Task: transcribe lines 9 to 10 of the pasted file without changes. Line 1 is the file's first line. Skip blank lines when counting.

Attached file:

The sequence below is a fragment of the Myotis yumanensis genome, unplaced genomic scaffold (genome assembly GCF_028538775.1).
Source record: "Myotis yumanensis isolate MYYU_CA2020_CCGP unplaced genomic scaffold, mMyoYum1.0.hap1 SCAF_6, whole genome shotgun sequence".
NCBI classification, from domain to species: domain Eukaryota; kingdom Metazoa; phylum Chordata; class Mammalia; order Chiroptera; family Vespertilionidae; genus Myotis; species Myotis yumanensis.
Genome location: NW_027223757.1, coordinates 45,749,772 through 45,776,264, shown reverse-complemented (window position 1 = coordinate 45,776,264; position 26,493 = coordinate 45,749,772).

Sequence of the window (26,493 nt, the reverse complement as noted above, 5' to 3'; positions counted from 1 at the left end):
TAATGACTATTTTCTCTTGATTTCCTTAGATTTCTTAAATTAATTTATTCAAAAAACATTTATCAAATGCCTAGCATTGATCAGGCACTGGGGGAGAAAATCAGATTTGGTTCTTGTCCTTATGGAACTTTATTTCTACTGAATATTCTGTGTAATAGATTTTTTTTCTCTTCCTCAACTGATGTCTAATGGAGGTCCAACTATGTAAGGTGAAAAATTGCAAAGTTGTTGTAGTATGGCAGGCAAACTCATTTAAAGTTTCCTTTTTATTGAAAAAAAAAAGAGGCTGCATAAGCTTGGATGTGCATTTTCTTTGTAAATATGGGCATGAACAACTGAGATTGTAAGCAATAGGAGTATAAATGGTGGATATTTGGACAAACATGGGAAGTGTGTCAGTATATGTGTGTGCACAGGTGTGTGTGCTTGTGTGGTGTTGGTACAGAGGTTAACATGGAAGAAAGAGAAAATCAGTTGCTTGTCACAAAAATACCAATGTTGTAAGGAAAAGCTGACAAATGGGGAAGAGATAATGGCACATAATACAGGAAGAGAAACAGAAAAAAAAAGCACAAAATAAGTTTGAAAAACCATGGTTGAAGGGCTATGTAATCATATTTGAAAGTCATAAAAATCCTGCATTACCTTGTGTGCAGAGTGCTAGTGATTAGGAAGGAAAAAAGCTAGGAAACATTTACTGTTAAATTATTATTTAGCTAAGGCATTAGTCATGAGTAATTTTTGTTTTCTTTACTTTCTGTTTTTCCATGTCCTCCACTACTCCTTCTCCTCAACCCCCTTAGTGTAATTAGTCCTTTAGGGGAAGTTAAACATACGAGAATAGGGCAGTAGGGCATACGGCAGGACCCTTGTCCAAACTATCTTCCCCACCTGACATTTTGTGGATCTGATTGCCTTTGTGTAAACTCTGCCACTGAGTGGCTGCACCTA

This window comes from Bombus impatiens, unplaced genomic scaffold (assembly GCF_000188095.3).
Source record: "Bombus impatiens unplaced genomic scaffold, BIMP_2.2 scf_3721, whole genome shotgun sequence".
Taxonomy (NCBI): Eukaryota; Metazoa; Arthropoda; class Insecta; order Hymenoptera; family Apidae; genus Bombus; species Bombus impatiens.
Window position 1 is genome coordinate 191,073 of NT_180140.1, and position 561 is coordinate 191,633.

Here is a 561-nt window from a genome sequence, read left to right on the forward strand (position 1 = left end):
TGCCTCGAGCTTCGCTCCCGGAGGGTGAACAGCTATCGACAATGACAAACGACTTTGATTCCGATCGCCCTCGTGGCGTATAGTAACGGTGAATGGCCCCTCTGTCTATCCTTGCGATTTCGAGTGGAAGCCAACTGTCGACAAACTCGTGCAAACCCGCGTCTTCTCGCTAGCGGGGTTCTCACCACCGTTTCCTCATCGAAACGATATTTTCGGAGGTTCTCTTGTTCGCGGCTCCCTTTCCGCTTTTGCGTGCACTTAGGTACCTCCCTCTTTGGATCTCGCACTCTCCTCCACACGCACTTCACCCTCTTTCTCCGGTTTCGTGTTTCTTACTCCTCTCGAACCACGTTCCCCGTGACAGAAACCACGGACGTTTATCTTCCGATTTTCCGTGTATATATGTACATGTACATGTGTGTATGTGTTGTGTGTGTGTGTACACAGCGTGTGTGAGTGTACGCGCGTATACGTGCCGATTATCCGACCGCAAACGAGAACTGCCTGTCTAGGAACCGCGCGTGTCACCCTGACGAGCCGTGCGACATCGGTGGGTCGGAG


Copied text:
Taxonomy (NCBI): Eukaryota; Metazoa; Arthropoda; class Insecta; order Hymenoptera; family Apidae; genus Bombus; species Bombus impatiens.
Window position 1 is genome coordinate 191,073 of NT_180140.1, and position 561 is coordinate 191,633.